It's a GOOD vampire novel, I promise!
By Rebecca Kling on June 21, 2011
I need to warn you up front: Deborah Harkness' novel, A Discovery of Witches is part one of a trilogy, and the second book isn't scheduled to come out until next year. I say "warn you" because I made it a third of the way through the book before I read the dust jacket and learned the tale of Dr. Diana Bishop wouldn't be complete for a few more years. And already, a third of the way into the first book, I knew I wanted to read the whole trilogy.
In some ways, A Discovery of Witches fits many of the usual vampire novel expectations. Diana Bishop is the last in the line of Bishop witches, a family which stretches back to Salem and beyond. She meets, befriends, and is inevitably drawn into a romantic relationship with Matthew Clairmont, a dashing vampire hundreds of years old. Together, they venture their way through a world of witchcraft, magic, evil creatures, and unexpected allies. Except, if that were the entirety of the book, I wouldn't really care. That plot is a dime a dozen these days. Fortunately, A Discovery of Witches manages to buck the trend of cliche vampire romance novels, and actually tell a good story.
Most importantly is the character of Diana Bishop herself. She's a historian who spends much of her time in Oxford's libraries. She's made a decision to eschew magic in an effort to prove her academic chops without supernatural chops. Indeed, much of the book involves her trying not to look for adventure. (A nice change from the vapid "heroines" of Twilight and its ilk.) And yet, when her power does begin to manifest and become a major plot point, she's able to hold her own. This isn't a book about a weak woman being saved by a strong vampire. This is a book about a strong woman and a strong man (admittedly, a vampire...) saving each other.
The bulk of the plot's drama involves an enchanted book, a manuscript called Ashmole 782, and the various "creatures" (the book's name for supernatural entities) who want it: witches, vampires, and daemons. Since the manuscript is hundreds of years old itself, Diana is a historian, and Matthew is very (very, very) old, A Discovery of Witches is also a fun peek into an alternate history populated by magic. Name dropping abounds, and discussion of this or that historical figure being a witch or vampire or daemon never ceased to amuse me. Likewise, while the book is undeniably a romantic adventure (or adventurous romance) it's all well written and, at times, funny:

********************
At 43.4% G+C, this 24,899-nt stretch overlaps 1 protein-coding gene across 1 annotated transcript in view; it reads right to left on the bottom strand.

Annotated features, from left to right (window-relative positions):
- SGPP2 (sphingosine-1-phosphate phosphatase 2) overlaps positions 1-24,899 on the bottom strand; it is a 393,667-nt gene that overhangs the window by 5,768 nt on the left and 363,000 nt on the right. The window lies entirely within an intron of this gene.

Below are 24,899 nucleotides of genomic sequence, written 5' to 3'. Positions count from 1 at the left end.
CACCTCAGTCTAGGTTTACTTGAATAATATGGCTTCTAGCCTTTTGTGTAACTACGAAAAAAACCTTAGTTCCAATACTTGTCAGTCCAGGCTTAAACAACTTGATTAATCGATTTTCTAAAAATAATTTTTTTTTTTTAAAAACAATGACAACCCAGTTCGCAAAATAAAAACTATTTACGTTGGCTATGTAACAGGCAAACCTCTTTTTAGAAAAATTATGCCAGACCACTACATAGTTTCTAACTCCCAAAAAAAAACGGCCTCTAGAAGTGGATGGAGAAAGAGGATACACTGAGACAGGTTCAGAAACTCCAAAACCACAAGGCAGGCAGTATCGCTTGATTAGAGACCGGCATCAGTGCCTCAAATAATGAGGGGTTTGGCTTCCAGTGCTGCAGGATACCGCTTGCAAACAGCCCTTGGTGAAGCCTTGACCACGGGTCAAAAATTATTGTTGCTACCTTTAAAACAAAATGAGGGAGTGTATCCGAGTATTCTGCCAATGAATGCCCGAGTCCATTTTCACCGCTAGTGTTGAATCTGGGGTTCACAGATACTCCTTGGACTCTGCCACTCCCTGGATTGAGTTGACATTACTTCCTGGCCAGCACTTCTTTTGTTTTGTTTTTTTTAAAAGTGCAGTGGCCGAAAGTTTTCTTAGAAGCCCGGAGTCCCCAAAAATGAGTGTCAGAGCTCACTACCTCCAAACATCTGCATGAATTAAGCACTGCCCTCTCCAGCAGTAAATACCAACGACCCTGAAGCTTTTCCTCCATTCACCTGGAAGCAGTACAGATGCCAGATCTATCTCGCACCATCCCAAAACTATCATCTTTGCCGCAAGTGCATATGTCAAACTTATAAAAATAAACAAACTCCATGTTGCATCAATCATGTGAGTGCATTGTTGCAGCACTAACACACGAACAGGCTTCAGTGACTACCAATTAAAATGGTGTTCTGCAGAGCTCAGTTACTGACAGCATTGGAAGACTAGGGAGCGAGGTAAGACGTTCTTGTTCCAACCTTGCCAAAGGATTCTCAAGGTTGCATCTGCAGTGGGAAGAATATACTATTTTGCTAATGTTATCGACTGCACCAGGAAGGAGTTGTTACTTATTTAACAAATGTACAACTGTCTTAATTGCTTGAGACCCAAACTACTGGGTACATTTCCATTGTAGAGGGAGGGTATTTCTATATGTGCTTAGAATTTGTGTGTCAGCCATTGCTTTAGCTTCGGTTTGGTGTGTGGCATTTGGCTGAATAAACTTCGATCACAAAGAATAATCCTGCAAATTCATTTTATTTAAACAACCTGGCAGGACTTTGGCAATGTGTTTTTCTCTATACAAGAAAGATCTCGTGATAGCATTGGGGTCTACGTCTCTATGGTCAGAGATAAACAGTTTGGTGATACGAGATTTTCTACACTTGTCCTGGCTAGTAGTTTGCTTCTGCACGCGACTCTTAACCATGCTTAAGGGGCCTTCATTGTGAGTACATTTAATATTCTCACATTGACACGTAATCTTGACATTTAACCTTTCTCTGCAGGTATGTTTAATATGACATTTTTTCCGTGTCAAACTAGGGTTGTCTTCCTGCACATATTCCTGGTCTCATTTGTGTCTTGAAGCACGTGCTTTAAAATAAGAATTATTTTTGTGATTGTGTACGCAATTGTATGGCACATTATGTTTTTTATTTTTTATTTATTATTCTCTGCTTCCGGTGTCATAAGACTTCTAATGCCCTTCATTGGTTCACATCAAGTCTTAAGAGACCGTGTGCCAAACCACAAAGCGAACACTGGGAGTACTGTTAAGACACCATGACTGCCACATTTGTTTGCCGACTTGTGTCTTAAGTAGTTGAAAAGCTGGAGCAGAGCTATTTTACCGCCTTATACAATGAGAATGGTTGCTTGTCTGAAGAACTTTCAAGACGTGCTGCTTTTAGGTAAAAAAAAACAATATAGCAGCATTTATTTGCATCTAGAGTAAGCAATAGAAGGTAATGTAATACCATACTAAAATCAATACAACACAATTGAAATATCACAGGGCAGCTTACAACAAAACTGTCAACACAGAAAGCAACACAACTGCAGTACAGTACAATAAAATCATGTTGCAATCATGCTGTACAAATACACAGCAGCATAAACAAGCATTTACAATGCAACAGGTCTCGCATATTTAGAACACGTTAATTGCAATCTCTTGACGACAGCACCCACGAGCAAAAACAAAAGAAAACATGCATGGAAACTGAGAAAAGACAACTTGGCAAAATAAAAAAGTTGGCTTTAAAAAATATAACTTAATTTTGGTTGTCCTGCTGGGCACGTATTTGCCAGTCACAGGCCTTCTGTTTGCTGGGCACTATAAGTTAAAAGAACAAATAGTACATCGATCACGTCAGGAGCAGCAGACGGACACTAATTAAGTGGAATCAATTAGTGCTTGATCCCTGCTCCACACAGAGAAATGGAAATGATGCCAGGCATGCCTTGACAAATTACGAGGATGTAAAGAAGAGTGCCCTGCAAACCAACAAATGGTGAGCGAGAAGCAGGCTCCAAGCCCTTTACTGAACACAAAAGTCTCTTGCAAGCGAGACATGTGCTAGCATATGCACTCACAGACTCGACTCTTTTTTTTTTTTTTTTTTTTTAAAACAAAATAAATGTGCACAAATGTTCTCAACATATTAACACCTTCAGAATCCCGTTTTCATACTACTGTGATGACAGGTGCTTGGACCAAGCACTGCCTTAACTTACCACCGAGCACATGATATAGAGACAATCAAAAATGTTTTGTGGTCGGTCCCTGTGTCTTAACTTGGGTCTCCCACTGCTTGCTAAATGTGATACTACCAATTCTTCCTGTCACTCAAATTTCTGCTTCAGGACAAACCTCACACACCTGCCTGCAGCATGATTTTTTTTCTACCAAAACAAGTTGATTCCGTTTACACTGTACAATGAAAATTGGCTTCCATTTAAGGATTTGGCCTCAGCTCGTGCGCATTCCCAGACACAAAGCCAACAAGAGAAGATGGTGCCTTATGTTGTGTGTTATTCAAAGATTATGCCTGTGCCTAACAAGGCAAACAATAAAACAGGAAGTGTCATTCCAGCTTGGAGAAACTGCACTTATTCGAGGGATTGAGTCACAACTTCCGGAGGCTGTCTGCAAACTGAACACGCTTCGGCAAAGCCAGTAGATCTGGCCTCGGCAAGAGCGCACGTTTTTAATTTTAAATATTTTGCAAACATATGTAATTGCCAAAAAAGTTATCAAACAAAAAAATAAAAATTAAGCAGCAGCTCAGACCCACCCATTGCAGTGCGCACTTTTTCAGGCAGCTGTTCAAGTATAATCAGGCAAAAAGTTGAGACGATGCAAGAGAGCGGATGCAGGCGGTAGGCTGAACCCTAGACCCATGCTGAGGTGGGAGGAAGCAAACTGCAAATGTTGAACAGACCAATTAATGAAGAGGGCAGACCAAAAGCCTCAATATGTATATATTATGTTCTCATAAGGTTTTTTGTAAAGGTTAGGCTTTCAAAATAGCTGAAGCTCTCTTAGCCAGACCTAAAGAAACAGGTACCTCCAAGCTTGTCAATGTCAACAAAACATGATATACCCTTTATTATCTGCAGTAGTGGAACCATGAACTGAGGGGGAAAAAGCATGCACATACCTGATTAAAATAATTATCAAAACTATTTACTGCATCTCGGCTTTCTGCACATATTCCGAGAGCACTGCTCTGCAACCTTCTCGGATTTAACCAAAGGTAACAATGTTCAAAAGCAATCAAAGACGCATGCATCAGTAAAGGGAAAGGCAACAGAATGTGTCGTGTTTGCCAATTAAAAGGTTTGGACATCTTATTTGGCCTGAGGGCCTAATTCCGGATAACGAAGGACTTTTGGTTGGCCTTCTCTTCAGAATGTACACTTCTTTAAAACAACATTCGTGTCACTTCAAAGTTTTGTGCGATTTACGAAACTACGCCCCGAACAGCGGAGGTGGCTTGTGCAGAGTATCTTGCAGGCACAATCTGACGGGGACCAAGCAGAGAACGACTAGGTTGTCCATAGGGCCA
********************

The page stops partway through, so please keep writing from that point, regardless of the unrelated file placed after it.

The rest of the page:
"Let her speak, Sarah," Em said. "We trust Diana to make the right decisions, remember?"
The ensuing silence let me to believe that this had been a matter of some controversy.
Diana and Matthew attend yoga together, something you probably won't see in many supernatural romance books.
And, of course, there are some good sex scenes, too.
Which isn't to say A Discovery of Witches is flawless. For all its fun, it's still a vampire novel, with all that entails. I'd say it's the best vampire novel I've read in quite some time, but you probably already have a good idea whether or not you're going to like this book. It's not particularly deep, and the plot twists aren't particularly surprising. For all that, it's a great summer read, and I look forward to the next installment.
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